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Volkswagen testing use of quantum computing in battery research

For the first time, Volkswagen researchers have succeeded in simulating industrially relevant molecules using a quantum computer. This is especially important for the development of high-performance electric vehicle batteries.

In the long term, Volkswagen wants to simulate the chemical structure of a complete electric vehicle battery on a quantum computer. Their objective is to develop a “tailor-made battery”—a configurable chemical blueprint that is ready for production. Volkswagen is presenting its research work connected with quantum computing at the CEBIT technology show in Hanover, June 12-15.

We are focusing on the modernization of IT systems throughout the Group. The objective is to intensify the digitalization of work processes—to make them simpler, more secure and more efficient and to support new business models. This is why we are combining our core task with the introduction of specific key technologies for Volkswagen. These include the Internet of Things and artificial intelligence, as well as quantum computing.

—Martin Hofmann, CIO of the Volkswagen Group

Using newly developed algorithms, the Volkswagen experts have laid the foundation for simulating and optimizing the chemical structure of high-performance electric vehicle batteries on a quantum computer. In the long term, such a quantum algorithm could simulate the chemical composition of a battery on the basis of different criteria such as weight reduction, maximum power density or cell assembly and provide a design which could be used directly for production. This would significantly accelerate the battery development process, which has been time-consuming and resource-intensive to date.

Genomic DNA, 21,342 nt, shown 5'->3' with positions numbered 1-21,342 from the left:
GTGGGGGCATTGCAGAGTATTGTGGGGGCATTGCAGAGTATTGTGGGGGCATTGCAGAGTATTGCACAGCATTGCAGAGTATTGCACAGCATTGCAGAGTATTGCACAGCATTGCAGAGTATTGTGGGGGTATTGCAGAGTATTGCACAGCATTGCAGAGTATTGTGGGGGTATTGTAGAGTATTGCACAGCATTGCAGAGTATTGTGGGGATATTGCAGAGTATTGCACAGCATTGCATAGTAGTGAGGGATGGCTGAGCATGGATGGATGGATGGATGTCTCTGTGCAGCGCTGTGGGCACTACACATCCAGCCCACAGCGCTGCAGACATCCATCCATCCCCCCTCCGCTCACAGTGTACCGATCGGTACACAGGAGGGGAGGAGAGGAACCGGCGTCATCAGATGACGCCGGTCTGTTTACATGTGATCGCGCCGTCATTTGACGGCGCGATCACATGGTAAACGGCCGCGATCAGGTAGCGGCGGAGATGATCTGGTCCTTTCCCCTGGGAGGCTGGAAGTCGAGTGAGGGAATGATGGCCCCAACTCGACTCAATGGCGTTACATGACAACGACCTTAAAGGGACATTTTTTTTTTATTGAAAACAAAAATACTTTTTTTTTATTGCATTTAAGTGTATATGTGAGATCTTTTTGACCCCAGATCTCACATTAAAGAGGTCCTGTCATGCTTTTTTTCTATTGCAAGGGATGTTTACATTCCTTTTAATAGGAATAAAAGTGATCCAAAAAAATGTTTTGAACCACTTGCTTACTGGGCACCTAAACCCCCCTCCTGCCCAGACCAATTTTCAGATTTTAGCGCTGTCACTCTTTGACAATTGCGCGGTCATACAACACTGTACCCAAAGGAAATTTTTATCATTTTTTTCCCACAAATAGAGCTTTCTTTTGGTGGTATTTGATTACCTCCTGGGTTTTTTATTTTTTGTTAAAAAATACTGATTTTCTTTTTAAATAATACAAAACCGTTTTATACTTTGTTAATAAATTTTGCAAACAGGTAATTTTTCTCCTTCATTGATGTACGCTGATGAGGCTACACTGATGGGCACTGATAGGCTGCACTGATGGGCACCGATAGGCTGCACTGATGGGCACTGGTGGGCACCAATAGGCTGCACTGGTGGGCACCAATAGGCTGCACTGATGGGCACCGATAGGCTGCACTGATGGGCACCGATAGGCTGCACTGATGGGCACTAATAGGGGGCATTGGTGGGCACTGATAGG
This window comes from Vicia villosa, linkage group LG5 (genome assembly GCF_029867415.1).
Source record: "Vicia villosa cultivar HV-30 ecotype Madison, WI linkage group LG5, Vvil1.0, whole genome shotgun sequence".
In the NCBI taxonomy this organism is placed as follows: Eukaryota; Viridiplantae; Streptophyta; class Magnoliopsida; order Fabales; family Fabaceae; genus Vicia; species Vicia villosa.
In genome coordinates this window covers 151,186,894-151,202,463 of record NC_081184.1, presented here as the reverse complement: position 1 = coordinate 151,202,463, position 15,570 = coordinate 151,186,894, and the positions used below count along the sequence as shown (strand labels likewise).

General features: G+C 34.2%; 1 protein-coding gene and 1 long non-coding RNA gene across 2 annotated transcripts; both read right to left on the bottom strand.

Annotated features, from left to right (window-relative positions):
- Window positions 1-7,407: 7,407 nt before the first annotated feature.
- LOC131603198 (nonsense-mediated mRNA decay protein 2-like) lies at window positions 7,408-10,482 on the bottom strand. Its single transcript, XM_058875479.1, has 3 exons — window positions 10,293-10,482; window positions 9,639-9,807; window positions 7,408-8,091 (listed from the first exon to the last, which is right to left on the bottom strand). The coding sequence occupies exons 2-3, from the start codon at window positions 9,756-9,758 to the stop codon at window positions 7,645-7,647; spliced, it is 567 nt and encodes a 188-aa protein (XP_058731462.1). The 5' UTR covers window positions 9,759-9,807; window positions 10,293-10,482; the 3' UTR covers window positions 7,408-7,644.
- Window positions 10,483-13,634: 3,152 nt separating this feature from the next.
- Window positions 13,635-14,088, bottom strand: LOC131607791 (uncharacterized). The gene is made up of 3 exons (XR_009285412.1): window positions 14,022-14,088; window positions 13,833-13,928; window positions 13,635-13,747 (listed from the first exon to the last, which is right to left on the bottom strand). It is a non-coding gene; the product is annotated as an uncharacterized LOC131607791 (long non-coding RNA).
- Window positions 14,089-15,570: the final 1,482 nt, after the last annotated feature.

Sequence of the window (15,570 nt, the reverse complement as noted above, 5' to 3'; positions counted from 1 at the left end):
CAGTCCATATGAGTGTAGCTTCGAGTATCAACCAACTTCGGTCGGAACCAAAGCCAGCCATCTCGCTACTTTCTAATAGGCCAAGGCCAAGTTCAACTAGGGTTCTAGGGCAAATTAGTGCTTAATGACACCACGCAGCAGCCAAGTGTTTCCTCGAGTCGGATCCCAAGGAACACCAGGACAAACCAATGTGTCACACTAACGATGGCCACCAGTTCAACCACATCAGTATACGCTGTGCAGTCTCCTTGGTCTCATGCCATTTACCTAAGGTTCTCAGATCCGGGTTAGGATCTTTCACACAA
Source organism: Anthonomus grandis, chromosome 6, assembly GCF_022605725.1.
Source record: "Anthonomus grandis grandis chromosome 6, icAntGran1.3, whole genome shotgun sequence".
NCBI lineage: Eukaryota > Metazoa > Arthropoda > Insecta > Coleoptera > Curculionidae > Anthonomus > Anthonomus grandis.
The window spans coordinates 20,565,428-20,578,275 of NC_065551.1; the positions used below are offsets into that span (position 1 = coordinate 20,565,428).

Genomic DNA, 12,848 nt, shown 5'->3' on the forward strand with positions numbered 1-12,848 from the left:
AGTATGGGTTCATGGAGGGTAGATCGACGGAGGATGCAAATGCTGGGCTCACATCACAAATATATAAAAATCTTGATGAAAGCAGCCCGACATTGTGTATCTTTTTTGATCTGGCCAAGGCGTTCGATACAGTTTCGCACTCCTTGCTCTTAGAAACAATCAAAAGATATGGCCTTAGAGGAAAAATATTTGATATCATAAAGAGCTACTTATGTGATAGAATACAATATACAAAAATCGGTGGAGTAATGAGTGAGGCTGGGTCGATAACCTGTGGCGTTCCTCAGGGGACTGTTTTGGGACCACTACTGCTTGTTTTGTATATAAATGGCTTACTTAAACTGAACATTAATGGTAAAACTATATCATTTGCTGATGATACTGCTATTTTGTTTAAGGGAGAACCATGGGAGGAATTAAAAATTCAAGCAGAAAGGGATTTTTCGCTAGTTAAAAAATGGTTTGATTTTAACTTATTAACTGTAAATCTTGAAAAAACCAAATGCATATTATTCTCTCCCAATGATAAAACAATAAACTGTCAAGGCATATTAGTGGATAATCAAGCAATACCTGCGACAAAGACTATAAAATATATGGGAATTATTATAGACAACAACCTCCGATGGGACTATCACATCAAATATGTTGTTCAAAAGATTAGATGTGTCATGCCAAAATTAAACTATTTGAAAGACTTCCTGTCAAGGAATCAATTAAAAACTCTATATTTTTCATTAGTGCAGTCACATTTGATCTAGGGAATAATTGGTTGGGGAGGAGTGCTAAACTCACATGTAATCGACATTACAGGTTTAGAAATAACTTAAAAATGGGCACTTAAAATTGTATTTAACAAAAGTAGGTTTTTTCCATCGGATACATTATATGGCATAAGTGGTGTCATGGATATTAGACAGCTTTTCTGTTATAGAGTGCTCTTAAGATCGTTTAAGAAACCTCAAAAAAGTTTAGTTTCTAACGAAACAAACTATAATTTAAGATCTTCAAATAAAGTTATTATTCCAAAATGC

We are working hard to develop the potential of quantum computers for Volkswagen. The simulation of electrochemical materials is an important project in this context. In this field, we are performing genuine pioneering work. We are convinced that commercially available quantum computers will open up previously unimaginable opportunities. We intend to acquire the specialist knowledge we need for this purpose now.

—Florian Neukart, Principle Scientist at Volkswagen’s CODE Lab in San Francisco

On this project for the simulation of electrochemical materials, IT is co-operating closely with Volkswagen Group Research. The Volkswagen experts have already successfully simulated key molecules such as lithium-hydrogen and carbon chains, on a quantum computer. They are now working on more complex chemical compounds, but are only at the beginning of their development work.

Specialized IT experts from Volkswagen, including data scientists, computer linguists and software engineers, are working together at the IT labs in San Francisco and Munich to develop the potential of quantum computers for applications which will be beneficial for the company. The main focus is on the programming of algorithms on quantum computers.

The Volkswagen Group is cooperating with the technology partners Google and D-Wave, who provide Volkswagen with access to their systems.

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